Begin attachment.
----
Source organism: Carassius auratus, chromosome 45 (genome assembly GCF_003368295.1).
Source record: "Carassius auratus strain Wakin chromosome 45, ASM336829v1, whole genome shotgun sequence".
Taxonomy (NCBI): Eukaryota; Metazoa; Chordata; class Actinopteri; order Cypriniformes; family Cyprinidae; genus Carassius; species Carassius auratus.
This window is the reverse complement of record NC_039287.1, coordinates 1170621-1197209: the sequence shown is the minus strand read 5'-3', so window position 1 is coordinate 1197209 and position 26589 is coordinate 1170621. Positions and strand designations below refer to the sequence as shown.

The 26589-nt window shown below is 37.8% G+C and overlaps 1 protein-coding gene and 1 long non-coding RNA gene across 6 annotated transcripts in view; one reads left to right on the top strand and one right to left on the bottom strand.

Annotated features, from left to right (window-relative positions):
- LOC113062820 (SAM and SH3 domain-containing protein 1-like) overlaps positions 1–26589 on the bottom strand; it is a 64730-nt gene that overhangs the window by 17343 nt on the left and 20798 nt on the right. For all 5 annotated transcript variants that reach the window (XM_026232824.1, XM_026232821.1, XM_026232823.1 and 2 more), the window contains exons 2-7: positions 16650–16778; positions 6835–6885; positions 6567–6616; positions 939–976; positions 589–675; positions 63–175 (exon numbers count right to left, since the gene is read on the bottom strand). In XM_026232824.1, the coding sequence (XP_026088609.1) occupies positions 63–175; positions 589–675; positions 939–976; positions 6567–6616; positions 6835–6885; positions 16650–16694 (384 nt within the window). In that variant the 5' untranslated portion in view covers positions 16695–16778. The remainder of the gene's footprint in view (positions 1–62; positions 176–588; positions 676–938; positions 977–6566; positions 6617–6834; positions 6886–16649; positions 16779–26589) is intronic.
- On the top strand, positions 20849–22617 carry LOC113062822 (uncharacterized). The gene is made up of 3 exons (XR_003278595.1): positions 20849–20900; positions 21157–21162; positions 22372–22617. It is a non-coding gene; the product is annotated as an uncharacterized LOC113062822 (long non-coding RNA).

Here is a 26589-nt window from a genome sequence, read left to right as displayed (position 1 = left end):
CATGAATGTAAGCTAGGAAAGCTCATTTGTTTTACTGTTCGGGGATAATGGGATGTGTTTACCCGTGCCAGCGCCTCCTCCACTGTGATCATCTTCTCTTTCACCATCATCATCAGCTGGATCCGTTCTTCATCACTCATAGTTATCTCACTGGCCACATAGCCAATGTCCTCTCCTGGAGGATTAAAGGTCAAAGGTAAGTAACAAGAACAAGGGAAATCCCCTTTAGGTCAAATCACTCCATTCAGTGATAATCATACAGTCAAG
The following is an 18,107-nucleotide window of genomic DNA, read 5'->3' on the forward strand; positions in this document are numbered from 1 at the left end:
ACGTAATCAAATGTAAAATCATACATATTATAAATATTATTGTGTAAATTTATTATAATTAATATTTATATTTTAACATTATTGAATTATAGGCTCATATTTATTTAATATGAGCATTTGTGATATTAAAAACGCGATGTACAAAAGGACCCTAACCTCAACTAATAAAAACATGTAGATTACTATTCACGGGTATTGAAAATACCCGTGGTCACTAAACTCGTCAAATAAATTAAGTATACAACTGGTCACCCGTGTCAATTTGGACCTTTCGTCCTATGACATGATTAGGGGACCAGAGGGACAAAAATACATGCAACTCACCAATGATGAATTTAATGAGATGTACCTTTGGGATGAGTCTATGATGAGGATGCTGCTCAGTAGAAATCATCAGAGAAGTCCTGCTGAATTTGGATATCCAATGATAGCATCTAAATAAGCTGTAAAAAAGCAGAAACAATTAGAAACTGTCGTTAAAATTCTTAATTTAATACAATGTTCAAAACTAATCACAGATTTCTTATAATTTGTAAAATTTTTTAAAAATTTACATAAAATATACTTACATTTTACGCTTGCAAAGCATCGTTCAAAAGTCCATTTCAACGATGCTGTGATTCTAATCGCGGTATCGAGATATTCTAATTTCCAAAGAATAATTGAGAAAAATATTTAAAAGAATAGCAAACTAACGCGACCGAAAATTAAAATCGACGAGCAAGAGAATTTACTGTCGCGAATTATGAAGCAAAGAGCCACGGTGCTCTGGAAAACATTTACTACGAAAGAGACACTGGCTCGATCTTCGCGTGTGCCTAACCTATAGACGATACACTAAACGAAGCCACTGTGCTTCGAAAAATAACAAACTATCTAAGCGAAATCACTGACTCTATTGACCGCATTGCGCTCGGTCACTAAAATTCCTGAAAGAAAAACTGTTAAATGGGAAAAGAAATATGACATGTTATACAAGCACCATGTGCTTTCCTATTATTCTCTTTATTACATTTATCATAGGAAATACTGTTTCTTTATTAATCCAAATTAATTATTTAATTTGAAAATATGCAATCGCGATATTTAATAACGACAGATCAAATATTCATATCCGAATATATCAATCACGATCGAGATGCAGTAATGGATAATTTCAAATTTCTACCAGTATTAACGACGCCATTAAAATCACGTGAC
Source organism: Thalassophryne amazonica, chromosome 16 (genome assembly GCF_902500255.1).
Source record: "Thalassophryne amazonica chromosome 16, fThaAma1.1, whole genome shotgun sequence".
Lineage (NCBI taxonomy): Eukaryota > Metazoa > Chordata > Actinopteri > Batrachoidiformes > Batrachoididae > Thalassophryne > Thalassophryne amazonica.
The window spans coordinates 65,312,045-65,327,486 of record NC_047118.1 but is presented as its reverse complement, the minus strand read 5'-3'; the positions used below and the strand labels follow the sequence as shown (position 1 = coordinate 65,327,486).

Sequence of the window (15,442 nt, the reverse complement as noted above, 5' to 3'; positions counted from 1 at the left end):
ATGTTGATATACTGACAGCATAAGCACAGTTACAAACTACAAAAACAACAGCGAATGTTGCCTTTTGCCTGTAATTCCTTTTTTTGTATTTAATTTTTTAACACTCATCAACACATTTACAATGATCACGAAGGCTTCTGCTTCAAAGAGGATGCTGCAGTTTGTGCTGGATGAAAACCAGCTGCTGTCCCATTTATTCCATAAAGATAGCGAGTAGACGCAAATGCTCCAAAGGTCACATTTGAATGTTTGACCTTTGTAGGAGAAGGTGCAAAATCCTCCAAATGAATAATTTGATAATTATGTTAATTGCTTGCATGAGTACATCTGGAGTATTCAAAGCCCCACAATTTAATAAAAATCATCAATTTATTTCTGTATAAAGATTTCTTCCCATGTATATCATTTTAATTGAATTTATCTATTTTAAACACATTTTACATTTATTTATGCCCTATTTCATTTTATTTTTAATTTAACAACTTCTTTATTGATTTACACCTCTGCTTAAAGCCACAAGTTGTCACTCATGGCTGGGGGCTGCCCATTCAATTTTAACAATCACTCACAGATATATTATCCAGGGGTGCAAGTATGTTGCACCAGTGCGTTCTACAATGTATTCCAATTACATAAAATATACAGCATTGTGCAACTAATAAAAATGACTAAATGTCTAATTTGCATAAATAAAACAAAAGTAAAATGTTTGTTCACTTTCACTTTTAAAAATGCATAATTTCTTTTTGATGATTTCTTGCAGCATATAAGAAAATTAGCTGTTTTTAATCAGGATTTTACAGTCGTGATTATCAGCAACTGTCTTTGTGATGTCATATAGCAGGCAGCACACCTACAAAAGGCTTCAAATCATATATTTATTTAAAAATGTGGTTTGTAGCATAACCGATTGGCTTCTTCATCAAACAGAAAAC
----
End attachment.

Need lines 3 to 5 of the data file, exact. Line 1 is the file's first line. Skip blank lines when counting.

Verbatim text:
Taxonomy (NCBI): Eukaryota; Metazoa; Chordata; class Actinopteri; order Cypriniformes; family Cyprinidae; genus Carassius; species Carassius auratus.
This window is the reverse complement of record NC_039287.1, coordinates 1170621-1197209: the sequence shown is the minus strand read 5'-3', so window position 1 is coordinate 1197209 and position 26589 is coordinate 1170621. Positions and strand designations below refer to the sequence as shown.

The 26589-nt window shown below is 37.8% G+C and overlaps 1 protein-coding gene and 1 long non-coding RNA gene across 6 annotated transcripts in view; one reads left to right on the top strand and one right to left on the bottom strand.